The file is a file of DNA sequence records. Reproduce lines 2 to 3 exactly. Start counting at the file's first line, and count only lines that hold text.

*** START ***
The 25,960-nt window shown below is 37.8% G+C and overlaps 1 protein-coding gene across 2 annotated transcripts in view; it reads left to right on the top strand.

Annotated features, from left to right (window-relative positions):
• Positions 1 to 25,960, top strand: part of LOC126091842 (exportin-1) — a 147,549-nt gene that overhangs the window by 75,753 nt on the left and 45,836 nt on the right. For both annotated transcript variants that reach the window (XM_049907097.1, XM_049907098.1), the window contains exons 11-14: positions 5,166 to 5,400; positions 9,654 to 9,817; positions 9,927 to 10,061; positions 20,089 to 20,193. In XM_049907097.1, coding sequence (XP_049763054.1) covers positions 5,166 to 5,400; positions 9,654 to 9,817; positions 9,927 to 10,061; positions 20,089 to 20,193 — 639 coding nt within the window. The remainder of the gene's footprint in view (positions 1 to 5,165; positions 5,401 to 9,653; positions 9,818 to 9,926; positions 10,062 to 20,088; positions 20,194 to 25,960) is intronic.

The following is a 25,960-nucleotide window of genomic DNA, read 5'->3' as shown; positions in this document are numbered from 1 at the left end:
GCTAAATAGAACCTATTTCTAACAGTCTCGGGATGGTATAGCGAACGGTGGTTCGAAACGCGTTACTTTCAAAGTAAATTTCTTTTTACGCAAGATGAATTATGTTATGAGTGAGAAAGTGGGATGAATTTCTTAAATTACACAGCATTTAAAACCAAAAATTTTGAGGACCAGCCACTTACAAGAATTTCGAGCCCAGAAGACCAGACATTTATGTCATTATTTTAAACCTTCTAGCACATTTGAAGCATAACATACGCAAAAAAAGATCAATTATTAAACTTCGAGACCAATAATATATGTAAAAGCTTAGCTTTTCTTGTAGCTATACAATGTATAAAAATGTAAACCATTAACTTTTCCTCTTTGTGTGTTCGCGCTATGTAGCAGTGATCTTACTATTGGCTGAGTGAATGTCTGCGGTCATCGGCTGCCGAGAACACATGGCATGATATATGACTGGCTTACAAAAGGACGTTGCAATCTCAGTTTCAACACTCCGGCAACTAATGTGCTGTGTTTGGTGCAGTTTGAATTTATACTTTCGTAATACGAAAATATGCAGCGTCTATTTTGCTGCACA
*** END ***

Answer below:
Annotated features, from left to right (window-relative positions):
• Positions 1 to 25,960, top strand: part of LOC126091842 (exportin-1) — a 147,549-nt gene that overhangs the window by 75,753 nt on the left and 45,836 nt on the right. For both annotated transcript variants that reach the window (XM_049907097.1, XM_049907098.1), the window contains exons 11-14: positions 5,166 to 5,400; positions 9,654 to 9,817; positions 9,927 to 10,061; positions 20,089 to 20,193. In XM_049907097.1, coding sequence (XP_049763054.1) covers positions 5,166 to 5,400; positions 9,654 to 9,817; positions 9,927 to 10,061; positions 20,089 to 20,193 — 639 coding nt within the window. The remainder of the gene's footprint in view (positions 1 to 5,165; positions 5,401 to 9,653; positions 9,818 to 9,926; positions 10,062 to 20,088; positions 20,194 to 25,960) is intronic.